Volunteer Profile

Meet Carol Jaeger
By: 

Carol Wagner, Leader Correspondent


Photo by Carol Wagner Carol Jaeger is one of four coordinators for the Divine Savior Lutheran Church food pantry.

Carol Jaeger is one of four coordinators at the Divine Savior Lutheran Church food pantry.

Born in Green Bay, she graduated from Mishicot High School. Jaeger worked at Mirro Aluminum in Manitowoc for 37 years and then at WG&R Bedding for five years before retiring.

Jaeger and her husband of 47 years, Ronald, who is also retired, have a daughter and two grandchildren. They live near Underhill, where Jaeger has a large flower and vegetable garden.

Q How long have you volunteered at the food pantry?

A “I’ve been with them for five years.”

Q How did you get started?

A “We originally came from Manitowoc County. We bought a place here and joined the church six years ago. The first year I retired I had a garden and flowers, but it just wasn’t enough. I talked to Mary Krueger, Sandy Schultz and Joyce Frisque, and within the month I was a coordinator. It’s work, but I totally enjoy it.”

Q What do you do?

A “We have four coordinators, so every four weeks it is my turn. I do 99 percent of the shopping. On Wednesday, I go to the Shawano Area Food Pantry and Resource Center and pick up what they have for us. Usually my husband and I go bring it back to the church. On Thursday is distribution. Volunteers fill bags Thursday morning with meats and breads and vegetables. When the people come in, we register them. The size of the family determines how many bags of groceries they can get. In January, I start the new year where families have to re-register, but they can also do it during the year.”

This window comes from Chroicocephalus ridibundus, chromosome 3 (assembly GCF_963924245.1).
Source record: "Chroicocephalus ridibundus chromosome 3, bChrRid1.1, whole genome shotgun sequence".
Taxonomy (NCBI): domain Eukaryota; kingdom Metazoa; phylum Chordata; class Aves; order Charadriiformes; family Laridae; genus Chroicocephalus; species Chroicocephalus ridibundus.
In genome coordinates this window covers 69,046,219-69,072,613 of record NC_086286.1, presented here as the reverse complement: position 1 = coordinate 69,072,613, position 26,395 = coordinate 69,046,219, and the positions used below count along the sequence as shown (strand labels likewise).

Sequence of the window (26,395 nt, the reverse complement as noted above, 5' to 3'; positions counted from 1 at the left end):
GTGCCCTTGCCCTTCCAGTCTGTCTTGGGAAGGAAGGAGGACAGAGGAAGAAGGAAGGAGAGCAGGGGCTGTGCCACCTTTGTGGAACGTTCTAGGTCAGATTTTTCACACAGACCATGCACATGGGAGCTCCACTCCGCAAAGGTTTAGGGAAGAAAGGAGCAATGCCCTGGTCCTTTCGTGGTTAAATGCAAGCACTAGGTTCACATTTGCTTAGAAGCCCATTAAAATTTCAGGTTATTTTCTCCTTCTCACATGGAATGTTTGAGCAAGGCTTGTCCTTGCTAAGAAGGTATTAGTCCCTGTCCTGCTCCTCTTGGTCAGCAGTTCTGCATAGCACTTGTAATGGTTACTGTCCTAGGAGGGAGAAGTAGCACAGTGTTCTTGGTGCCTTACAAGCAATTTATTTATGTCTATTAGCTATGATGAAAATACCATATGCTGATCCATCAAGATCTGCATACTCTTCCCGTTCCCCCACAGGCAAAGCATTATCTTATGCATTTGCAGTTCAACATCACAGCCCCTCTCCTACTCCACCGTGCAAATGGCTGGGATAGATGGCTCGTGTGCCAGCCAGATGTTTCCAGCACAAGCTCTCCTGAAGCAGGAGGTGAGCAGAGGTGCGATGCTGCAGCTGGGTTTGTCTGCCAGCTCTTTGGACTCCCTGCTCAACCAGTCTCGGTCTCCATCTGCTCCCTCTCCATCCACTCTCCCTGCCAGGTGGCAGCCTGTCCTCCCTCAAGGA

Q Who can come to the food pantry?

A “Anybody in Shawano County. We started with just a little closet of dry products and kept getting bigger and bigger. People just love the way we do things and they feel welcome.”

Q How many people do you serve?

A “As of today, we’re serving 155 families. We’re only a supplement. We don’t stop them from going to any other food pantry.”

Q What else do you do?

A “At Easter, Thanksgiving, and Christmas, we pull out the names of 15 people who get an extra basket of food with ham or turkey.”

Q Why is the food pantry important?

A “Because it’s just so heartbreaking. People come in and cry, especially those with families. Every week, we average 25 to 35 families. We get donations, and the church helps some. We could use more money, but we’re doing OK.”

Q Why do you volunteer?

A “Just to help those people out. I just love doing the work. There are 11 families from the church who volunteer their help.”